USPS’s next battle

When the U.S. Postal Service and its two major unions begin contract negotiations on Aug. 25, the unions will demand their share of revenue from the January 1999 postage increase. Fortunately, mailers need not worry about labor stoppages; by law, the postal unions can’t strike. But if the USPS and its new Postmaster General, William Henderson, give in to union wage demands, catalogers may have to worry about another, steeper rate hike down the road.

The negotiating unions are the American Postal Workers Union (APWU), which represents more than 360,000 postal clerks, or 46% of the postal work force, and the National Association of Letter Carriers (NALC), which represents 320,000 letter carriers, or 41% of the USPS work force. At press time, neither union representatives nor the USPS would reveal what figures they plan to bring to the bargaining table.

But since labor accounts for 80% of the Postal Service’s costs, the link between wage levels and rate hikes is clear. “Our first priority is economic and getting a good settlement,” says John Potter, USPS vice president, labor relations. “We want to make sure we can accomplish our financial plans and strategies for more frequent, smaller rate increases.”

Surpluses but no windfalls Despite the modest size of the January postal rate increases (2.9% on average), the recently concluded rate case was controversial because the USPS has posted three consecutive years of $1 billion-plus surpluses. These surpluses, coupled with the rate hikes, place the unions in a strong bargaining position. And Potter notes that the compensation for postal workers is “directly linked” to rate increases. “But everybody understands that in order for the Postal Service to compete, we have to have a competitive rate” for wages, he says. “I do see the need for a raise that’s fair to our employees, while allowing the Postal Service to continue with its rate strategy. But I don’t see any huge windfall for the unions.”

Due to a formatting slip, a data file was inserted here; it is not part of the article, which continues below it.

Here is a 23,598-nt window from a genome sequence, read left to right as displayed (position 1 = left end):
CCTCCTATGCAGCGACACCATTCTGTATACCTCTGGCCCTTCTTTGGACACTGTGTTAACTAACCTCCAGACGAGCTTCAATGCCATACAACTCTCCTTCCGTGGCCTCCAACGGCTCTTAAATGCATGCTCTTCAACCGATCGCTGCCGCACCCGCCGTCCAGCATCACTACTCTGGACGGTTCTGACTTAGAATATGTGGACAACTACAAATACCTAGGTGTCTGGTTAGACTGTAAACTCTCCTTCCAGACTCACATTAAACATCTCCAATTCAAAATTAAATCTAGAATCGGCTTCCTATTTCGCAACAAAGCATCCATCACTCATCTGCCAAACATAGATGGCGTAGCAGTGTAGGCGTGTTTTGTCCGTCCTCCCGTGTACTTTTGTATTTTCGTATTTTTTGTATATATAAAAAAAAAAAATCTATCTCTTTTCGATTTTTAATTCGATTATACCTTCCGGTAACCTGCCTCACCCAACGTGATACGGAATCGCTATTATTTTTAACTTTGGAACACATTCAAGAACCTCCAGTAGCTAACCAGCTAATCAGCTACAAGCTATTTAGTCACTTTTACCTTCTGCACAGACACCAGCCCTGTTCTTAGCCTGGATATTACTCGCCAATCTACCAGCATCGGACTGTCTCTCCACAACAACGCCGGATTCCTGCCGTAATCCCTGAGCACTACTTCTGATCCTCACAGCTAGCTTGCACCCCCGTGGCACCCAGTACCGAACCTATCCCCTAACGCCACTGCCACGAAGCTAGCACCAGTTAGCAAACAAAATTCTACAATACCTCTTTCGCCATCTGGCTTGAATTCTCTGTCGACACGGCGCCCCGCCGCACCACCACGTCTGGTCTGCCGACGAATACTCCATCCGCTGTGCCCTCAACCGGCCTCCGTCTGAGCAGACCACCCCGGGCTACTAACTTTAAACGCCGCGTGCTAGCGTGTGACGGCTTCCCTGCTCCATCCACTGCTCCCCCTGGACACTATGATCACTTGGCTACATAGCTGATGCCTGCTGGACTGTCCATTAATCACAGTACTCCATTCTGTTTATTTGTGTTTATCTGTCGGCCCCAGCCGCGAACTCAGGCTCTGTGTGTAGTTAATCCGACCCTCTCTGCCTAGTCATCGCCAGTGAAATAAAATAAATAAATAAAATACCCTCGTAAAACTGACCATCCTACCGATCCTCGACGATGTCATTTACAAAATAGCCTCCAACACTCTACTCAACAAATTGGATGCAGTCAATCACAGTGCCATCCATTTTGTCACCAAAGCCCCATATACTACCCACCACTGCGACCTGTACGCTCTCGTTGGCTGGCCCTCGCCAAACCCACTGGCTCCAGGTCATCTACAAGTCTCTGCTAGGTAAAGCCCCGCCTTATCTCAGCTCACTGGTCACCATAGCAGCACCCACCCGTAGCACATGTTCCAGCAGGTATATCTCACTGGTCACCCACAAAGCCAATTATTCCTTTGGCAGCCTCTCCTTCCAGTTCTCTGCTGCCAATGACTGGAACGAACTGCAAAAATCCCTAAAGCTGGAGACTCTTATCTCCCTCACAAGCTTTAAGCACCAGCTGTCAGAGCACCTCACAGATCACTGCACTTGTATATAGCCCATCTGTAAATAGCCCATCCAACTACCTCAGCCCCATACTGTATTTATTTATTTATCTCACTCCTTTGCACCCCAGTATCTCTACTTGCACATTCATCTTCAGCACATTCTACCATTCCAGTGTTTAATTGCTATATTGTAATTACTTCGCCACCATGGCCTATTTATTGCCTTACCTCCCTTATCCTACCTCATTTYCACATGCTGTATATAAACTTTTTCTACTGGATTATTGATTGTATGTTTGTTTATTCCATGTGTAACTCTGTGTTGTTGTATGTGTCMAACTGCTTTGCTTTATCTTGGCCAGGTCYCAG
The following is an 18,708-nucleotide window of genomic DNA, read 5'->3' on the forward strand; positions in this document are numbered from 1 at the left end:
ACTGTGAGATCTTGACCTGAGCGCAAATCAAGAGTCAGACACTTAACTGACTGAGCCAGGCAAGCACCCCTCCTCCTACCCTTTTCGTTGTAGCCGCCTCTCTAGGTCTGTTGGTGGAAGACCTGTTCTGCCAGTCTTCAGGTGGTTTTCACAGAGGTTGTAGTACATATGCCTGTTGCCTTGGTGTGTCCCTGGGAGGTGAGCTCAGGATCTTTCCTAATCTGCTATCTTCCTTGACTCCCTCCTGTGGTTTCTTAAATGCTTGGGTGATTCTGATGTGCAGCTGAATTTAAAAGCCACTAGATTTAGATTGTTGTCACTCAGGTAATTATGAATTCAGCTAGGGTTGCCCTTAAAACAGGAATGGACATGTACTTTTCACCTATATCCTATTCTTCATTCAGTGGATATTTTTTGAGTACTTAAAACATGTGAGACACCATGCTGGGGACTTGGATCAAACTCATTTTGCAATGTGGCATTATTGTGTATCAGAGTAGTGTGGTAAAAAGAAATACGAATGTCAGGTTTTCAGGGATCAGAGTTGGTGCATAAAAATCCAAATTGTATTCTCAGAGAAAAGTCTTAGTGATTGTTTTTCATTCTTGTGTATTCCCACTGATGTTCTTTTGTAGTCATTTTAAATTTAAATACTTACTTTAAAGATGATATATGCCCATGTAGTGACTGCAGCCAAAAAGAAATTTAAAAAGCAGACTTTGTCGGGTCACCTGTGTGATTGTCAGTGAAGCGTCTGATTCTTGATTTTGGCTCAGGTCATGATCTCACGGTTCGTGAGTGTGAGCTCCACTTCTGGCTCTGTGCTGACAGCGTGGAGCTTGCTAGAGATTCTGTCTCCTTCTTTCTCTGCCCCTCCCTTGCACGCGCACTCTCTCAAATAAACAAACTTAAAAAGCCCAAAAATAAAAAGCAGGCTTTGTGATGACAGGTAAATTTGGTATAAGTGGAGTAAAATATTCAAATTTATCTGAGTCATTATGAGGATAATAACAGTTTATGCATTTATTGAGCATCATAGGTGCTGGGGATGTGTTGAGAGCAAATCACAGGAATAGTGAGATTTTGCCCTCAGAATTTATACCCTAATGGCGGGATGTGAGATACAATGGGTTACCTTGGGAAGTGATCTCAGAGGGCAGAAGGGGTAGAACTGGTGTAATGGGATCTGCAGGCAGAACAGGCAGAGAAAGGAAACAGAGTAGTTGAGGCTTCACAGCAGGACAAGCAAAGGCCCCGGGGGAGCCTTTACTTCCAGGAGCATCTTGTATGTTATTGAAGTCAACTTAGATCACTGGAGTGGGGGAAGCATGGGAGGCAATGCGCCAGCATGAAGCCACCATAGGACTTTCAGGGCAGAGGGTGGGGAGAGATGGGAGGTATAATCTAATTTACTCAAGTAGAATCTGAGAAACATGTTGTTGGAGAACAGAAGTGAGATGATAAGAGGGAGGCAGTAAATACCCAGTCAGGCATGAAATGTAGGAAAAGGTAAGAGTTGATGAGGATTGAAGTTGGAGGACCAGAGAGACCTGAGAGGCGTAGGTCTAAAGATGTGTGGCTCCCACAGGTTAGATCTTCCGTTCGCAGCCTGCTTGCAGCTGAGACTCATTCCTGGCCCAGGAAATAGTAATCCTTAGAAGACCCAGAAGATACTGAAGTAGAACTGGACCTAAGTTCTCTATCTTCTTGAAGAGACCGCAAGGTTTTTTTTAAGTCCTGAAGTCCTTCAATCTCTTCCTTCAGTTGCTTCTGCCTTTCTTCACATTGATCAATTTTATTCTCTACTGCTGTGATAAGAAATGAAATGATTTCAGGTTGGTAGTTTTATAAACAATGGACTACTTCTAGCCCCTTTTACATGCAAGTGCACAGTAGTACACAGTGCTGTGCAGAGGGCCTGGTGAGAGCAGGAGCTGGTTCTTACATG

Try telling that to the unions. “You can rest assured that when the negotiations open, the first thing we’ll do is remind the PMG, the postal governors, and the public that we made these profitable years possible,” says APWU spokesman Tom Fahey. “We think it’s time for our people to get their fair share of the surplus the Postal Service has generated. Under our current and previous contracts, we haven’t kept up with inflation.” In 1994, union workers received a pay raise of 1.2%-2.8% per year over the four-year contract.

While the NALC is expected to focus negotiations on fundamental issues such as wages and grievance procedures, the APWU may make job security a negotiating point as well, given that the USPS has increased its outsourcing in recent years. For instance, the Postal Service last year awarded a $1.7 billion contract to Emery Worldwide Airlines to create a Priority Mail network, operating 10 Priority Mail processing plants along the East Coast, with Emery employees getting jobs that the APWU claims its members might have had.

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